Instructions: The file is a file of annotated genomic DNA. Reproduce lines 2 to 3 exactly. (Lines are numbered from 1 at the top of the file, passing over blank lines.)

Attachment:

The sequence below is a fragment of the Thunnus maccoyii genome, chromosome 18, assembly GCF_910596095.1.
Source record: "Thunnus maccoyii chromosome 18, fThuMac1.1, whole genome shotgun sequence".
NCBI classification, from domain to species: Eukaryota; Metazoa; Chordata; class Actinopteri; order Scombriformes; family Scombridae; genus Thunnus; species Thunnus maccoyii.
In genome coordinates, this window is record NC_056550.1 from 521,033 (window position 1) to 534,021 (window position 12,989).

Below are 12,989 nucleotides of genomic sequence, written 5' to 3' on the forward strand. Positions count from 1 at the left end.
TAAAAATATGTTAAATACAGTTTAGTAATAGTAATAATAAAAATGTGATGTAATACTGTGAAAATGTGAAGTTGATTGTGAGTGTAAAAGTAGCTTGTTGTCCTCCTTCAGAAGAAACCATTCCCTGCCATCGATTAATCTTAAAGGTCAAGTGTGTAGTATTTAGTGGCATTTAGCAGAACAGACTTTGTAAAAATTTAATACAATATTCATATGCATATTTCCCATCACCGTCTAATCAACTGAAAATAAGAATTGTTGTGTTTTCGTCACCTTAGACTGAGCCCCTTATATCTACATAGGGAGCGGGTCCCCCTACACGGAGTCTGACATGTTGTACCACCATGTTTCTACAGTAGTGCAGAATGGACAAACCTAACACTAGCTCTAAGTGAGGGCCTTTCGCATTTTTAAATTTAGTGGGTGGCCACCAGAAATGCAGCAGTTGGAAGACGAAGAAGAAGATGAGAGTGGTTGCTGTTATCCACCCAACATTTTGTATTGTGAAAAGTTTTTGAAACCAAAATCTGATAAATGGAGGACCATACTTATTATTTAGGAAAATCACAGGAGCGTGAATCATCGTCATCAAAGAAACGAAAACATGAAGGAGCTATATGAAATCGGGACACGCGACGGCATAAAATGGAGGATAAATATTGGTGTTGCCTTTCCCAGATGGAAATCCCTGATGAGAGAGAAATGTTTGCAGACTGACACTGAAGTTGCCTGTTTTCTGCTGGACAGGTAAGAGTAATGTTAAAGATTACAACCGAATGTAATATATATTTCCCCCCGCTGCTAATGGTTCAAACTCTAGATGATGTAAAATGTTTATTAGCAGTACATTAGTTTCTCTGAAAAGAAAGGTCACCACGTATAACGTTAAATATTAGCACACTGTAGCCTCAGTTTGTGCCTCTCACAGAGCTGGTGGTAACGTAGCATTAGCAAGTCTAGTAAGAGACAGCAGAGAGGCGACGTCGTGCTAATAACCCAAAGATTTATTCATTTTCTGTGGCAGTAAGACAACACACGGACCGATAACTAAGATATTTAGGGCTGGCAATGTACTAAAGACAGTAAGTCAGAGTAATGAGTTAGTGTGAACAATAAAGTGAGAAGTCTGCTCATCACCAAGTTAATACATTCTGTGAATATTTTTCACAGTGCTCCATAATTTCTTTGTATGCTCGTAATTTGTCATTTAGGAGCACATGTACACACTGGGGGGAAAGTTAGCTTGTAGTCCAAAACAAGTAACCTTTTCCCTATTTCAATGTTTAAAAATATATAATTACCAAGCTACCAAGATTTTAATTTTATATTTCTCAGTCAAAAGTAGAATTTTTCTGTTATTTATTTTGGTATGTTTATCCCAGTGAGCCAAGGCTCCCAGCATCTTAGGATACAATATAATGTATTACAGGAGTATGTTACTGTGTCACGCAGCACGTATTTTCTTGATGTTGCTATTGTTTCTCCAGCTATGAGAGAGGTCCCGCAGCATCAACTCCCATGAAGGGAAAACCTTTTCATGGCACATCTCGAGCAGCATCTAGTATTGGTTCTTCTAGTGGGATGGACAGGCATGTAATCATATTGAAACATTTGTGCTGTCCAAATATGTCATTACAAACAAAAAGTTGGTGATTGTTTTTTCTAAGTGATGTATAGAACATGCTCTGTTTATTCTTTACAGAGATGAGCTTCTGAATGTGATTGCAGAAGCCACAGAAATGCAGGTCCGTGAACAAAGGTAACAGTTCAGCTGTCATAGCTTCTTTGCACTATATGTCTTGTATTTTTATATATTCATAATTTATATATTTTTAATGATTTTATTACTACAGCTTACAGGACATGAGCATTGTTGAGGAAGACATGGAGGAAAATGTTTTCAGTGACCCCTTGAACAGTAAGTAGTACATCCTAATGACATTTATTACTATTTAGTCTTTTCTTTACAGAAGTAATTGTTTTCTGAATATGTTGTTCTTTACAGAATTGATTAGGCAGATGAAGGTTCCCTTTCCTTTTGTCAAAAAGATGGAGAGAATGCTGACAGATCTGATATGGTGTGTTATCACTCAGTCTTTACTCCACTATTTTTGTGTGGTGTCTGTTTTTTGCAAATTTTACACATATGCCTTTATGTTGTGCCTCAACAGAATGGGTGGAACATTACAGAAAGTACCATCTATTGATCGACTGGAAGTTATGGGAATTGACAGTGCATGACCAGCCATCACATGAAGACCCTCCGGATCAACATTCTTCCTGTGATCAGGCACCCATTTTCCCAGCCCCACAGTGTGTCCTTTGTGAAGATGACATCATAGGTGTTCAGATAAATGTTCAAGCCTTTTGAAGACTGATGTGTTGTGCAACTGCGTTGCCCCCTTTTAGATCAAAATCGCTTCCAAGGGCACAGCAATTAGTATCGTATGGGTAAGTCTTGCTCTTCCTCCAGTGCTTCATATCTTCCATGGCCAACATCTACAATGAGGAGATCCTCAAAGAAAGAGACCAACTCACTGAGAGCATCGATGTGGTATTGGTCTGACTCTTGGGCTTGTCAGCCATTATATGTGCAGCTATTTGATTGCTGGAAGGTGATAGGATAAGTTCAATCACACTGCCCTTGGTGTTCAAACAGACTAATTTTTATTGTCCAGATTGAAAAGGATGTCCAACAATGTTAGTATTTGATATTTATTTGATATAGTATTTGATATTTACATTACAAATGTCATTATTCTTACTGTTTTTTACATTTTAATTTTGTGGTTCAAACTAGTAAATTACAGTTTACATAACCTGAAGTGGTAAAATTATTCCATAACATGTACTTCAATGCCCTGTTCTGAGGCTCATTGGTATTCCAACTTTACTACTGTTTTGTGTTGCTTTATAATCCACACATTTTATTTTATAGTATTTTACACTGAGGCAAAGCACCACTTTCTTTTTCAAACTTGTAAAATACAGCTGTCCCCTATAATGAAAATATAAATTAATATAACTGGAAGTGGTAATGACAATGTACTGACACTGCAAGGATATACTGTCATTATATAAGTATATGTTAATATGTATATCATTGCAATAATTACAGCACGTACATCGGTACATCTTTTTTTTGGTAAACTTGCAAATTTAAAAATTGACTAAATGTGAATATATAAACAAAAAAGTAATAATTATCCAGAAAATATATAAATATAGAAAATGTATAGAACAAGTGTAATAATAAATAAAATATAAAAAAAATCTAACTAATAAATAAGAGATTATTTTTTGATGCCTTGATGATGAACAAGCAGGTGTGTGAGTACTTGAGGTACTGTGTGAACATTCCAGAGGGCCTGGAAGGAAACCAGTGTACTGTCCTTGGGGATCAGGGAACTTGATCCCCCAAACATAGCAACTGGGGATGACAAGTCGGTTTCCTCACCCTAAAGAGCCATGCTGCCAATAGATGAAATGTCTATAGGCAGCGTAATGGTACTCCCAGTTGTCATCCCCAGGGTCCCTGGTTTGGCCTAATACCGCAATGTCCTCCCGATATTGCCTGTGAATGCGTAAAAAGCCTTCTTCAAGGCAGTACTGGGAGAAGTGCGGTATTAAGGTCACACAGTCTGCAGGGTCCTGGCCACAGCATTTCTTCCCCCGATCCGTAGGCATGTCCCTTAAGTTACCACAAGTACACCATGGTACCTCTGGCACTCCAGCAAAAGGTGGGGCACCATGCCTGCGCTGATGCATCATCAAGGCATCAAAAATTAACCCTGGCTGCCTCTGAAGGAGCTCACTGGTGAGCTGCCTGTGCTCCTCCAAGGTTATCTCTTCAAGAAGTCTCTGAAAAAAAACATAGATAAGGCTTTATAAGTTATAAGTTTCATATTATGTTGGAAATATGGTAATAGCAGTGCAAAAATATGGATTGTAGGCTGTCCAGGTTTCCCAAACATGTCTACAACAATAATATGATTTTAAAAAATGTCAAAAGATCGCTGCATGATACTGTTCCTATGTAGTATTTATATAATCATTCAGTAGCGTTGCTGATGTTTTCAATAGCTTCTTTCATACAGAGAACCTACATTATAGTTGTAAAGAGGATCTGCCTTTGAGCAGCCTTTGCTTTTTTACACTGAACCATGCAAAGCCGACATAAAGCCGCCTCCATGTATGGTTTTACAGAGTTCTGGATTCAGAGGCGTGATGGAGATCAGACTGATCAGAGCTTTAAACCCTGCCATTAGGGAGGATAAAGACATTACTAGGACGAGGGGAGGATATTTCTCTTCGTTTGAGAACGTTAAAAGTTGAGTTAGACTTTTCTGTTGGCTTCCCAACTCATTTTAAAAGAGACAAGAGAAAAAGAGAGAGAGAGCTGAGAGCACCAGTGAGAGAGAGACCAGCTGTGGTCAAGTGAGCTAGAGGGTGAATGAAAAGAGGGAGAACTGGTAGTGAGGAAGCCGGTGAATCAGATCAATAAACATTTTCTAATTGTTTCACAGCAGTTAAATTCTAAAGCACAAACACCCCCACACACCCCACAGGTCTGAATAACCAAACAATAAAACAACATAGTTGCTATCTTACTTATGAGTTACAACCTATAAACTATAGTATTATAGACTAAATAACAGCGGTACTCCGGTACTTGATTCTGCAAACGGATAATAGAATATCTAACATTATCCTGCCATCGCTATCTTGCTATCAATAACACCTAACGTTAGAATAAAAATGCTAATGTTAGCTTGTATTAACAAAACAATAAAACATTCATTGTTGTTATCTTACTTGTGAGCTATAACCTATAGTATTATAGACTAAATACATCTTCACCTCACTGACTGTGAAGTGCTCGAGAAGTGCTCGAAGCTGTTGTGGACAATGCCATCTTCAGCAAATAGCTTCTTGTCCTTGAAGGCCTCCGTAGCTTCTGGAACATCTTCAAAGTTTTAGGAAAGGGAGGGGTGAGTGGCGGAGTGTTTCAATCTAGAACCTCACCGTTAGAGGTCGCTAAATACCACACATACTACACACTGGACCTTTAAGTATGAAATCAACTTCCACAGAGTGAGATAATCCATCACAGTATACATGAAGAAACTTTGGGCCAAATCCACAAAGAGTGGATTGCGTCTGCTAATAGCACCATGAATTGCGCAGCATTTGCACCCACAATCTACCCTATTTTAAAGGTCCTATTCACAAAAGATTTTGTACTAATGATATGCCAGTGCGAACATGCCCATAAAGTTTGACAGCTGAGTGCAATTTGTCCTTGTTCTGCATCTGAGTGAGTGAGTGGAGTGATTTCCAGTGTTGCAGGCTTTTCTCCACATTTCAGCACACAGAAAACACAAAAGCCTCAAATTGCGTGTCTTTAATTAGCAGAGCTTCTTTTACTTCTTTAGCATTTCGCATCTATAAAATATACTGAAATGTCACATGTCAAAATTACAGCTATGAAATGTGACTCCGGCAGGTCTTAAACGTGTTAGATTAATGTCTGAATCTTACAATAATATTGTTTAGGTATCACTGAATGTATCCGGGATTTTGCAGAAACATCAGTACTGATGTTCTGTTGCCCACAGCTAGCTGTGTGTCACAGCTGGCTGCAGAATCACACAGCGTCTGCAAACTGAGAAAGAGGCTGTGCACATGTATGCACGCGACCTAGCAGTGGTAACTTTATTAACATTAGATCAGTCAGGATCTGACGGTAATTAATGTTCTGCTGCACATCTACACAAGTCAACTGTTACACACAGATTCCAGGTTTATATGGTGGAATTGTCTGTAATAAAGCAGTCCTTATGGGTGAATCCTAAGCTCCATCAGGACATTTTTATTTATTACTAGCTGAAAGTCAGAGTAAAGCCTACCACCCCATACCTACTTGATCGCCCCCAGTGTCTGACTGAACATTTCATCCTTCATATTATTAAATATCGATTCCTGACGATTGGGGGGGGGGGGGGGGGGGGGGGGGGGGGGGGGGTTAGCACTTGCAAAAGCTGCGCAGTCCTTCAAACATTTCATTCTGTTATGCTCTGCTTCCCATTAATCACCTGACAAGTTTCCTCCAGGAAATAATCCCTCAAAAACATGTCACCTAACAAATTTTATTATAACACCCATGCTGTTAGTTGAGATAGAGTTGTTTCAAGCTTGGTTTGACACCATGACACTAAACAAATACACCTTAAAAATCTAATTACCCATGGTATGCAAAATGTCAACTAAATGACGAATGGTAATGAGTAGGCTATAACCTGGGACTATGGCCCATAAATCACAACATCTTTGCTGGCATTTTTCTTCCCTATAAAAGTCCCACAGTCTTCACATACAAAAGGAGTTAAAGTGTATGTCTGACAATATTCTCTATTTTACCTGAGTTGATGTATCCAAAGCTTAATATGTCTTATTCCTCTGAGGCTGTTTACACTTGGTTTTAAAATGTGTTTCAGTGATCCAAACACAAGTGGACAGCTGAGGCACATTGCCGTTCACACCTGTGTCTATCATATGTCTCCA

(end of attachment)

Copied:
Source record: "Thunnus maccoyii chromosome 18, fThuMac1.1, whole genome shotgun sequence".
NCBI classification, from domain to species: Eukaryota; Metazoa; Chordata; class Actinopteri; order Scombriformes; family Scombridae; genus Thunnus; species Thunnus maccoyii.